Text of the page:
The byte-sized festival is back

Ten day technology festival Wuthering Bytes returns to Hebden Bridge today for its fifth year.

Tuesday, 29th August 2017, 8:06 pm
Updated Monday, 11th September 2017, 1:02 pm
An image from last years festival. Pictures courtesy Craig Shaw/blu planet photography

The 2017 festival will deliver a series of talks that serve to inspire and explore the state of the art, providing demos and hands-on workshops to professional techies, hobbyists and anyone with a passion for technology.

The event begins with Festival Day in Hebden Bridge Town Hall today, the opening keynote talk delivered by Dr David Hartley exploring some of the pivotal developments in the history of computing.

Other Festival Day speakers will include Dr Suzie Sheehy, accelerator physicist; Kevin Murrell, co-founder of The National Museum of Computing; Ian Drysdale, product manager at Co-op Digital; David Allen, series producer at the BBC Computer Literacy Project; and Jennifer Arcuri, CEO & Founder of Hacker House. Talks will cover many topics including the future of communications technology. Dr Laura James, technical director at Doteveryone, will return as compère. As the week progresses, attendees can participate in a variety of partner events. Wuthering Bytes will also host regular workshops, Open Source Hardware Camp — and also this year, for the first time, Chip Hack, a two-day beginners course that provides an introduction to chip design.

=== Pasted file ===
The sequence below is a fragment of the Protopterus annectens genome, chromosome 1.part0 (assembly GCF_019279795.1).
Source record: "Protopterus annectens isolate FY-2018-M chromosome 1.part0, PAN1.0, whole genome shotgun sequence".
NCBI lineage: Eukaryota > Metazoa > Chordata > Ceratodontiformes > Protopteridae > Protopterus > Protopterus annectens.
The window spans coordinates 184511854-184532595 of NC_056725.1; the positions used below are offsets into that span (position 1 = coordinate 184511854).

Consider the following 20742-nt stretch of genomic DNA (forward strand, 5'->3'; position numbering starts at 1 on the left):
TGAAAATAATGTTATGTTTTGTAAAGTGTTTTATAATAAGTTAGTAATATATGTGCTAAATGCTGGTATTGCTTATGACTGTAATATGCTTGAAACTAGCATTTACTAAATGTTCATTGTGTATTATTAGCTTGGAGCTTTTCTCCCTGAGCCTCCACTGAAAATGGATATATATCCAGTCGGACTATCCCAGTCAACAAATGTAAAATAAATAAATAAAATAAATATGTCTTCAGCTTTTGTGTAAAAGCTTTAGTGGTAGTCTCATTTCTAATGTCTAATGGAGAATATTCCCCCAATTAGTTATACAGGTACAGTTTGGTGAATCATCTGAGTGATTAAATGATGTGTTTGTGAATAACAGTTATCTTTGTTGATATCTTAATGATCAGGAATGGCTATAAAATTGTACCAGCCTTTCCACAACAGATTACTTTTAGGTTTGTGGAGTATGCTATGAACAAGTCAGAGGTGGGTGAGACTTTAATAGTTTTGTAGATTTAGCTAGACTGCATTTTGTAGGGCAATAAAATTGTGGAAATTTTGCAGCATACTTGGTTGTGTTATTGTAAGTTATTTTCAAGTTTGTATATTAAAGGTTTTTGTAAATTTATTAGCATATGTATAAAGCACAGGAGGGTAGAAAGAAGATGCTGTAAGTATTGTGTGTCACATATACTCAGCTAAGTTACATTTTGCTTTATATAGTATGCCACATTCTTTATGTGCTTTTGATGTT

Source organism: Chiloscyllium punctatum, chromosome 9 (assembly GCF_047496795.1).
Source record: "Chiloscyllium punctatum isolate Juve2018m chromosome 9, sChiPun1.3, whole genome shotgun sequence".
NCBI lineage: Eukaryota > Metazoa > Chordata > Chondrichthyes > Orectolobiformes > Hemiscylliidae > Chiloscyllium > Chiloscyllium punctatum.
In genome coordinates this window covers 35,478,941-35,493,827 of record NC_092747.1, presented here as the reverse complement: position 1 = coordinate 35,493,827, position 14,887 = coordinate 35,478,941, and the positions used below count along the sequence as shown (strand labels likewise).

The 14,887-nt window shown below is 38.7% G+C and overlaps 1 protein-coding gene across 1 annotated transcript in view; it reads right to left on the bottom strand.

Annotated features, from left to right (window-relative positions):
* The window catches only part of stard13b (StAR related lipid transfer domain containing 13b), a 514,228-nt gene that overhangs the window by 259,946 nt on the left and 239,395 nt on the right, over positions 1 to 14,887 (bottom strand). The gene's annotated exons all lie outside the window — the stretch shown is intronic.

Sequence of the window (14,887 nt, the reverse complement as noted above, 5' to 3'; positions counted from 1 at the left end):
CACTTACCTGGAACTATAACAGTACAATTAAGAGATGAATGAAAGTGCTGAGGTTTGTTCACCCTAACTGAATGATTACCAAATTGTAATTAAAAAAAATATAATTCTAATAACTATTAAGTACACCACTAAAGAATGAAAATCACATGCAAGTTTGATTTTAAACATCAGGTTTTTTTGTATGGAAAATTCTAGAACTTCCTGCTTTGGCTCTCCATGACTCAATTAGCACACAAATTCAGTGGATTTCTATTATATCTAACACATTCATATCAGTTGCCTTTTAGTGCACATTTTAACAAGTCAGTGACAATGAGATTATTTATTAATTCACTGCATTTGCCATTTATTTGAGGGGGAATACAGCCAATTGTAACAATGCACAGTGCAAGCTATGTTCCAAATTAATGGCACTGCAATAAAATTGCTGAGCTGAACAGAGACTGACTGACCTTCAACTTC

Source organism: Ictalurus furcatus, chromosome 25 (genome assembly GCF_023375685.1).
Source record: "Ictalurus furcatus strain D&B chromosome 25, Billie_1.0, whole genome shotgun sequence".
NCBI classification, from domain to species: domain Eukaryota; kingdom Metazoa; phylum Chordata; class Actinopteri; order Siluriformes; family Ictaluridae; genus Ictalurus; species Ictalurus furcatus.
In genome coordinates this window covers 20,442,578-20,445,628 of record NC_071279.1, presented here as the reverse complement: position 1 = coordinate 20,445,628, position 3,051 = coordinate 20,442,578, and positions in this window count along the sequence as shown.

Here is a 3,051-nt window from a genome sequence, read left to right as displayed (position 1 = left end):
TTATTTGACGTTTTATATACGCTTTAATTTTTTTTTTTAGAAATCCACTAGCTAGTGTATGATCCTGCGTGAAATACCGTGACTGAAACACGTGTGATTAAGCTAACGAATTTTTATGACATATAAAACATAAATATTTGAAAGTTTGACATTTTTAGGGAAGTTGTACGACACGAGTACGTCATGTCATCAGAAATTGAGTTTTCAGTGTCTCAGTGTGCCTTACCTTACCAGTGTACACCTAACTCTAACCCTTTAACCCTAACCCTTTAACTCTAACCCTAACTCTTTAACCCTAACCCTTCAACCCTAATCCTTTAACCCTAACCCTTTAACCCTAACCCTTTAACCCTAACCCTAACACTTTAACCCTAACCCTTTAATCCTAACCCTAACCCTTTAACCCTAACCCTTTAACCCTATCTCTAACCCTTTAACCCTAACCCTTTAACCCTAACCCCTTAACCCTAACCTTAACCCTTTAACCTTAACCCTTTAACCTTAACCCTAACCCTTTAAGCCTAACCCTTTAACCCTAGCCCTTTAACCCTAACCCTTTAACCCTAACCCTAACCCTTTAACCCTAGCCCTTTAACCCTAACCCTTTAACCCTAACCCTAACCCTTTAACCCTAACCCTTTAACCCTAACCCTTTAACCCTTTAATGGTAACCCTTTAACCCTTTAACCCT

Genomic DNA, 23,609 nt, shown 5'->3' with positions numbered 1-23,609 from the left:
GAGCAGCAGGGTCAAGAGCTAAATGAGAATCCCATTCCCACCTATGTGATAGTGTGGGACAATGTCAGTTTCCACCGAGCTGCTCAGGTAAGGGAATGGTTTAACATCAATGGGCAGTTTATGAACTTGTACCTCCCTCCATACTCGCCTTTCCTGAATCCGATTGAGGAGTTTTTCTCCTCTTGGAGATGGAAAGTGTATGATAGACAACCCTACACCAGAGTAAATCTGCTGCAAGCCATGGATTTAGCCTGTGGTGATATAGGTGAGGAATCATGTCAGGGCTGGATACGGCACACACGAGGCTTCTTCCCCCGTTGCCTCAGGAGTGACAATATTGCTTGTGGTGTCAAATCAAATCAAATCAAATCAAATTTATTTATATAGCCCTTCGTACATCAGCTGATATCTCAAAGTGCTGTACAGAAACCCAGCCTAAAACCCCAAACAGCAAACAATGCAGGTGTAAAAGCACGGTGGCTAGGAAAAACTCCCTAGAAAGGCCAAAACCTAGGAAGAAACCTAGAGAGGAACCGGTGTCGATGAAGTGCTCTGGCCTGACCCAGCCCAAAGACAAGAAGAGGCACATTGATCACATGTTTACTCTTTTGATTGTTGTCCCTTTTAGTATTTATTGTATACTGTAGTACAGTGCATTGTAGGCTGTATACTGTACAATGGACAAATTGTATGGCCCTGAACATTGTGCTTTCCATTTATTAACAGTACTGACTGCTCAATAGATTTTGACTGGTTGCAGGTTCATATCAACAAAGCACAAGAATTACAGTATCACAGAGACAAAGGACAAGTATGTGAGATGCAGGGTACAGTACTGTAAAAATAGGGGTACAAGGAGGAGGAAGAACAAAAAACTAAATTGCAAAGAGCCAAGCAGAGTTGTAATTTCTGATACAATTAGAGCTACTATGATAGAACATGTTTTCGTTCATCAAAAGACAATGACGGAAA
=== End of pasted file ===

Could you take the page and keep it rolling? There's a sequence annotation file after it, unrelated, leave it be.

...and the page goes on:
Wuthering Bytes festival last year. Picture by Craig Shaw/blu planet photography

Andrew Back, Wuthering Bytes co-founder, said: “It brings together people who all have one thing in common – a passion for technology. Once again, we have some fantastic events confirmed for the festival, covering a plethora of topics.”

This year, Co-op Digital will join Wuthering Bytes as a platinum sponsor. The festival is also supported by Design Spark, Calderdale Council and Fourth Day PR. Tickets are £10 and can be bought from the website - where you can find full info.

Wuthering Bytes festival last year. Picture by Craig Shaw/blu planet photography